Like Julia, I also majored in math on my way to becoming a computer programmer as my first career. I'm on my 4th career now, and I don't use my math experience directly anymore. Many people change careers during their working lives so what you choose to major in college may not be directly useful to your 2nd, 3rd, or ... career. As Julia says, what's most important is what your major teaches you about how to think about things. Math teaches you to look at problems logically, how to analyze them, and also to appreciate elegant solutions.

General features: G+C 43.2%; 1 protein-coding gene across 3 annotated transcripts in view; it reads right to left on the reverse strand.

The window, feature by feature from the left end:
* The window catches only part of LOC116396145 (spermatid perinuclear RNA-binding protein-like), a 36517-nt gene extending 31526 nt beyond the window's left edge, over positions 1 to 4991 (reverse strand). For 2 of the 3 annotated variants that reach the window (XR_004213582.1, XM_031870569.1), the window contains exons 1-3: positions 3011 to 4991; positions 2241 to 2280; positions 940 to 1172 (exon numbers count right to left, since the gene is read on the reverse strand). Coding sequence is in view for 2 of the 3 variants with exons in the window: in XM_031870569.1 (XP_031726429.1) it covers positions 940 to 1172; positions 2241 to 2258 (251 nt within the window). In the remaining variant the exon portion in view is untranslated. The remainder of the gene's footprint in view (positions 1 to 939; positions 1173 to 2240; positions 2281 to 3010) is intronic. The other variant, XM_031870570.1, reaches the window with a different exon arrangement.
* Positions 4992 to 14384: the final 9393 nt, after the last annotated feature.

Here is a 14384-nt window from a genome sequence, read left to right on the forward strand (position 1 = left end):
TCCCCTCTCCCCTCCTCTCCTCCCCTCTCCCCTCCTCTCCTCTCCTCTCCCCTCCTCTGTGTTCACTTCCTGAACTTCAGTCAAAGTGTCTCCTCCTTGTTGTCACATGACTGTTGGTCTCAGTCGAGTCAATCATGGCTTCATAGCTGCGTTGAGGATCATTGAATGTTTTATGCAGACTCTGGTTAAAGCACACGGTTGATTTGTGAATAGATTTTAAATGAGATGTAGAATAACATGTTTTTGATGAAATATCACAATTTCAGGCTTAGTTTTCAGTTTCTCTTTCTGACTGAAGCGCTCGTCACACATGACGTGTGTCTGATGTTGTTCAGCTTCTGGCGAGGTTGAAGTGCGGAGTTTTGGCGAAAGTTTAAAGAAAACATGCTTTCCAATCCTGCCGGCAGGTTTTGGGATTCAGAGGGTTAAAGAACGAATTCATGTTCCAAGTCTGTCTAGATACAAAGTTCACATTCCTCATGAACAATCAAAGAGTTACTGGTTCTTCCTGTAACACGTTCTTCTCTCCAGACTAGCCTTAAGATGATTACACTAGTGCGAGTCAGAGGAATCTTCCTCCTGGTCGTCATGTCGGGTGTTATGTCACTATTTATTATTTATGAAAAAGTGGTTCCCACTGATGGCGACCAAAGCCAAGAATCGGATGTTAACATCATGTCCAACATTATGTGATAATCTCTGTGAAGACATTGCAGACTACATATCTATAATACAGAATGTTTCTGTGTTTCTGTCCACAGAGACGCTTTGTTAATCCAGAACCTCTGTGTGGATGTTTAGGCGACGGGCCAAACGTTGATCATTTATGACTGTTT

If you like math, there are lots more things you can do with your math training nowadays than ever before -- even if you're not interested in computer programming! As computers and software become increasingly important in the world, the need for trained mathematicians has increased in many fields that never used to be concerned with math before. Take online marketing, a field which didn't use to exist, but is now a huge industry. Are the ads you're seeing on facebook or twitter effective? How can anyone know? Math has the answer (statistics, a sub-specialty of mathematics). Maybe instead you want to be part of the world of high finance? The hottest talent on Wall St are the people they call "quants", short for "quantitative". Read that as "math". So if you like math, you've got lots of potential ahead of you!